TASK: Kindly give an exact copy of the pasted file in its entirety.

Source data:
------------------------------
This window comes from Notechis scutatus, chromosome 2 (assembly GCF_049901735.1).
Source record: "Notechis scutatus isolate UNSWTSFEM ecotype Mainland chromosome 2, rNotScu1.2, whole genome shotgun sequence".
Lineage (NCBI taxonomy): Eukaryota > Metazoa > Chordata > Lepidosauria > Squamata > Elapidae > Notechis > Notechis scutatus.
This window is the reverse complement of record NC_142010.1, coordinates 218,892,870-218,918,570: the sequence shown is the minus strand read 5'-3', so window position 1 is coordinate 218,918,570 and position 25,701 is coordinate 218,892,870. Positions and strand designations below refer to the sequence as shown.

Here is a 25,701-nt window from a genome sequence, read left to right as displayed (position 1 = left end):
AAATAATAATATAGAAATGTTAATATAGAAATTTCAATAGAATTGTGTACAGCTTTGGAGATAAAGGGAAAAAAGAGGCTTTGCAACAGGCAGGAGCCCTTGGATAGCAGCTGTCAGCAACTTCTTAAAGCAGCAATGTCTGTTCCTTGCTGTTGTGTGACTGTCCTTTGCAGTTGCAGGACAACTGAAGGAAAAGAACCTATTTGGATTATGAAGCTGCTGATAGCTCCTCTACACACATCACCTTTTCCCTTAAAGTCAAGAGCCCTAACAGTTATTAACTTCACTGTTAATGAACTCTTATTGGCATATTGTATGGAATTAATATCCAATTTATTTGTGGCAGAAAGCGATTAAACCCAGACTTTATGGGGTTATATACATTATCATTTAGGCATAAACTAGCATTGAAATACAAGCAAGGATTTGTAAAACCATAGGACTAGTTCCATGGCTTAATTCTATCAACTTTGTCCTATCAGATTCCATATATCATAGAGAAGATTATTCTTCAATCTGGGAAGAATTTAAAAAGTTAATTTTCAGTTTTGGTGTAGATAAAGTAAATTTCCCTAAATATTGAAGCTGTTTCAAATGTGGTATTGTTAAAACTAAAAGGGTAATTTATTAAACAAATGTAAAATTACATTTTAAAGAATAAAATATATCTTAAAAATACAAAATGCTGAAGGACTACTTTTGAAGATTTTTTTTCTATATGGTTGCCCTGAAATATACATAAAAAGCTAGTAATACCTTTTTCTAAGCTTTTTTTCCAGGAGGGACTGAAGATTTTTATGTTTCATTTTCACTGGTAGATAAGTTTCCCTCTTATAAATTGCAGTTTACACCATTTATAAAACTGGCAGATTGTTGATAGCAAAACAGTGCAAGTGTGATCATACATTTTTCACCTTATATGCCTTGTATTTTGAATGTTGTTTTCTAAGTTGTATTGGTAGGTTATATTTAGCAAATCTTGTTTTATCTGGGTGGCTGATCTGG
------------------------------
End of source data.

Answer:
This window comes from Notechis scutatus, chromosome 2 (assembly GCF_049901735.1).
Source record: "Notechis scutatus isolate UNSWTSFEM ecotype Mainland chromosome 2, rNotScu1.2, whole genome shotgun sequence".
Lineage (NCBI taxonomy): Eukaryota > Metazoa > Chordata > Lepidosauria > Squamata > Elapidae > Notechis > Notechis scutatus.
This window is the reverse complement of record NC_142010.1, coordinates 218,892,870-218,918,570: the sequence shown is the minus strand read 5'-3', so window position 1 is coordinate 218,918,570 and position 25,701 is coordinate 218,892,870. Positions and strand designations below refer to the sequence as shown.

Here is a 25,701-nt window from a genome sequence, read left to right as displayed (position 1 = left end):
AAATAATAATATAGAAATGTTAATATAGAAATTTCAATAGAATTGTGTACAGCTTTGGAGATAAAGGGAAAAAAGAGGCTTTGCAACAGGCAGGAGCCCTTGGATAGCAGCTGTCAGCAACTTCTTAAAGCAGCAATGTCTGTTCCTTGCTGTTGTGTGACTGTCCTTTGCAGTTGCAGGACAACTGAAGGAAAAGAACCTATTTGGATTATGAAGCTGCTGATAGCTCCTCTACACACATCACCTTTTCCCTTAAAGTCAAGAGCCCTAACAGTTATTAACTTCACTGTTAATGAACTCTTATTGGCATATTGTATGGAATTAATATCCAATTTATTTGTGGCAGAAAGCGATTAAACCCAGACTTTATGGGGTTATATACATTATCATTTAGGCATAAACTAGCATTGAAATACAAGCAAGGATTTGTAAAACCATAGGACTAGTTCCATGGCTTAATTCTATCAACTTTGTCCTATCAGATTCCATATATCATAGAGAAGATTATTCTTCAATCTGGGAAGAATTTAAAAAGTTAATTTTCAGTTTTGGTGTAGATAAAGTAAATTTCCCTAAATATTGAAGCTGTTTCAAATGTGGTATTGTTAAAACTAAAAGGGTAATTTATTAAACAAATGTAAAATTACATTTTAAAGAATAAAATATATCTTAAAAATACAAAATGCTGAAGGACTACTTTTGAAGATTTTTTTTCTATATGGTTGCCCTGAAATATACATAAAAAGCTAGTAATACCTTTTTCTAAGCTTTTTTTCCAGGAGGGACTGAAGATTTTTATGTTTCATTTTCACTGGTAGATAAGTTTCCCTCTTATAAATTGCAGTTTACACCATTTATAAAACTGGCAGATTGTTGATAGCAAAACAGTGCAAGTGTGATCATACATTTTTCACCTTATATGCCTTGTATTTTGAATGTTGTTTTCTAAGTTGTATTGGTAGGTTATATTTAGCAAATCTTGTTTTATCTGGGTGGCTGATCTGG